The decline in housing values and the increase in rents have resulted in gross rental yields recovering from recent record lows.

According to CoreLogic, gross rental yields across the combined capitals rose 3.5% in November, up from a recent low of 2.96% in February.

However, the current figure is still 17bps below the decade average of 3.67%.

Across regional Australia, gross yields are also on an upwards trajectory — from a recent low of 4.04%, the rate hit 4.42% in November. This, however, is still down 59bps from decade average.

Rental markets across Australia remained extremely tight in November, with vacancy rates holding around 1% or lower in most regions.

The low vacancy rate has been driven by a combination of low rental supply, rising rental demand, and strong rebound in net overseas migration.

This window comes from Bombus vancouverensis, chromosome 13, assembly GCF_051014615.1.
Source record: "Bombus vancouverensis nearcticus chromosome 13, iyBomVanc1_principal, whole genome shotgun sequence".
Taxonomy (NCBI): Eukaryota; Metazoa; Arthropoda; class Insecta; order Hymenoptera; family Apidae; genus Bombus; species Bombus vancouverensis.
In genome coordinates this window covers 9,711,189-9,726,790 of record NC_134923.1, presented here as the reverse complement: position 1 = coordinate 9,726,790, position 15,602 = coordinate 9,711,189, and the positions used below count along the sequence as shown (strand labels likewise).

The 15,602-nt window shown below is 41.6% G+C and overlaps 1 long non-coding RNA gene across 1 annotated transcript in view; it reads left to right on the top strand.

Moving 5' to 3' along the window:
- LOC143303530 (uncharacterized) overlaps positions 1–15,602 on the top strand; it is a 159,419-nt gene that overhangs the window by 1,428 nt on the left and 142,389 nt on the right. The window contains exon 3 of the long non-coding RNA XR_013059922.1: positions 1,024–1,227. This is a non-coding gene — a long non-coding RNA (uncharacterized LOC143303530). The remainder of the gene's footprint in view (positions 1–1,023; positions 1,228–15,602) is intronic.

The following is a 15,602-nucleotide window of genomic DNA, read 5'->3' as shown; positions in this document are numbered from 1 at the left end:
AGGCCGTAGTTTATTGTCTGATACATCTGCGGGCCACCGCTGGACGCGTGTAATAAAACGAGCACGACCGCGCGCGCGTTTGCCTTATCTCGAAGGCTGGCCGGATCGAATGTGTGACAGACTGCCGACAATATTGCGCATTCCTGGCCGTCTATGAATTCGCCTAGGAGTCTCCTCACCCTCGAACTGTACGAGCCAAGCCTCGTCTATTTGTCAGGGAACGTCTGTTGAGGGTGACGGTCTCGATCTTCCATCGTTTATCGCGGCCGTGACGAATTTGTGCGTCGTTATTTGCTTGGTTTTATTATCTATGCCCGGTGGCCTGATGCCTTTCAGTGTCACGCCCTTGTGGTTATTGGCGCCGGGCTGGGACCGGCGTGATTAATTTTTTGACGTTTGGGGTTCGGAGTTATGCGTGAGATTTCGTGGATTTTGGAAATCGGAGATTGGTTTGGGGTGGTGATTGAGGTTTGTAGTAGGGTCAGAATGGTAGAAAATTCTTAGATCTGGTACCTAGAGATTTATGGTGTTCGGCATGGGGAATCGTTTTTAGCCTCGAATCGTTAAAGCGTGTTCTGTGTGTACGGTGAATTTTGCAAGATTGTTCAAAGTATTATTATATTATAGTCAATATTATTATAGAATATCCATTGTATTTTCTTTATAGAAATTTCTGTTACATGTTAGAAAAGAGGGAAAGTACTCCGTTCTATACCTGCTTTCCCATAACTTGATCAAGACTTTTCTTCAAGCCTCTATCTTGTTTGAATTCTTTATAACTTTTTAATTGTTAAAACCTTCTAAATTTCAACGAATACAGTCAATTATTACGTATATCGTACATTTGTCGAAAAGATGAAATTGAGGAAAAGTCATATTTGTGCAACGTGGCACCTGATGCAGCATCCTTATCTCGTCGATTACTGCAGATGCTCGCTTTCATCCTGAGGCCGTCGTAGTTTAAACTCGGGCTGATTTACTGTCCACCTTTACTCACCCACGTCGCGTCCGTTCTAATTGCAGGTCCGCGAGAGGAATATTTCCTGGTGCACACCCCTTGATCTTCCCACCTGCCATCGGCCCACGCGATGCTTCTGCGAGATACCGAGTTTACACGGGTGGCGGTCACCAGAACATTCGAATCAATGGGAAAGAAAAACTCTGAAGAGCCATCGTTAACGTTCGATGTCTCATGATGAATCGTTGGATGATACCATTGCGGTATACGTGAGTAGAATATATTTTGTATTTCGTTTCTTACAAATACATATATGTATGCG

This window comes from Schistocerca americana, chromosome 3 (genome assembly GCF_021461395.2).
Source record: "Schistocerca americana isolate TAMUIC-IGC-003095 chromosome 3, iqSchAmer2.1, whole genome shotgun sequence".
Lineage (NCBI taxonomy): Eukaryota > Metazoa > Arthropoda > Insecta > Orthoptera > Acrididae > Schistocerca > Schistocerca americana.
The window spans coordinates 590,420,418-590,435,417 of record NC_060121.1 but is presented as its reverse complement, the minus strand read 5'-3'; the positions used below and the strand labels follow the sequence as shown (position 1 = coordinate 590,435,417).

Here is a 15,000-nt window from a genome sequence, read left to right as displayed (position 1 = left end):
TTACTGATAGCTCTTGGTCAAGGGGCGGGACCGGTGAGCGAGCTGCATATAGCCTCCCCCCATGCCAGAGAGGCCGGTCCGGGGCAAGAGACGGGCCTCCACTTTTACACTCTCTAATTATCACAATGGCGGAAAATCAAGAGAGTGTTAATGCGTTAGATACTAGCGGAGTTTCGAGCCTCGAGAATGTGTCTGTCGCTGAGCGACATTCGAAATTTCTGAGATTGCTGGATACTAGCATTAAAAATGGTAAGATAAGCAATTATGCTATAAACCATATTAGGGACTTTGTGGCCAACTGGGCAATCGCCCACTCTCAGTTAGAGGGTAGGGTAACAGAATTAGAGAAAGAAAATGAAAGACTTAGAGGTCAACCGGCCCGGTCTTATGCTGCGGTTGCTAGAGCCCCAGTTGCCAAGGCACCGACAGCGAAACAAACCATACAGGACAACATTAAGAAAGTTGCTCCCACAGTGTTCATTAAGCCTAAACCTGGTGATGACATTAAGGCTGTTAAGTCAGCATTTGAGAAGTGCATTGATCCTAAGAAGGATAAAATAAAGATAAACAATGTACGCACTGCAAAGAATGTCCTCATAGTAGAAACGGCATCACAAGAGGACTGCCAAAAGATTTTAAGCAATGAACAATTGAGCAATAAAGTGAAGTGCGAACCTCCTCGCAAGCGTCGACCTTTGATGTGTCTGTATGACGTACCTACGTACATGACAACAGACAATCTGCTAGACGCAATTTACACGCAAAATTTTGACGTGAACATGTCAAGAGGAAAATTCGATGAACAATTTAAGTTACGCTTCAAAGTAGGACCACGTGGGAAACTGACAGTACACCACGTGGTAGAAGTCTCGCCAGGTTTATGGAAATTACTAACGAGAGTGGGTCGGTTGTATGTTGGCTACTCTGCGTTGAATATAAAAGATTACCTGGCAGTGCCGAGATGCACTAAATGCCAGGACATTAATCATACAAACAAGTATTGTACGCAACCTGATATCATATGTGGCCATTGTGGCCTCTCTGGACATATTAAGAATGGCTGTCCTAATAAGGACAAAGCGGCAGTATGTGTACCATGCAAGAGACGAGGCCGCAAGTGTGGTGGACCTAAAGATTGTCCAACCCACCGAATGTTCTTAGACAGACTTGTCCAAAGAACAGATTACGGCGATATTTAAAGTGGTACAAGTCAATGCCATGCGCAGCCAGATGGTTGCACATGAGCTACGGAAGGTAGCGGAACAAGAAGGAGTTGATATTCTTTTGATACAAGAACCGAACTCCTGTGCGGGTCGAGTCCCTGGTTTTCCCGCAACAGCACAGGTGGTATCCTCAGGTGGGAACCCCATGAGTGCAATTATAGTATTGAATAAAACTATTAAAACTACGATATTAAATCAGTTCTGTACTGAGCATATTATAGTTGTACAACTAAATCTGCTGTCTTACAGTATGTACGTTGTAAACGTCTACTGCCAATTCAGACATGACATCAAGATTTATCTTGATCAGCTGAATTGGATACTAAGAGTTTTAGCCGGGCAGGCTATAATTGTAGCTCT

In fact, the number of capital city homes advertised for rent reached a decade-low through November and regional rental ads have not been this low since 2009.

Meanwhile, net overseas migration has bounced back rapidly, reaching record highs in some states through the first quarter of the year — a trend that has likely increased further since that time.

Despite these competitive conditions, some evidence suggest that rental growth is easing across some cities.

Recent data showed that capital city rental growth peaked at 3.1% in July and has since reduced to 2.5%.

CoreLogic research director Tim Lawless said the softening in rental growth was more apparent for houses than units.

“This could be a sign that rental demand is transitioning towards more affordable rental options such as the higher density sector,” he said.

There may also be some easing in the detached house segment as the large backlog of housing construction projects are completed.

“It could also reflect a reversal of the pandemic trend towards smaller rental households — as tenancy costs rise and renters struggle with affordability pressures, it’s logical that households would seek to maximise the occupancy of the dwelling in order to spread higher rental costs across a larger number of tenants,” Mr Lawless said.


Photo by 89Stocker on Canva.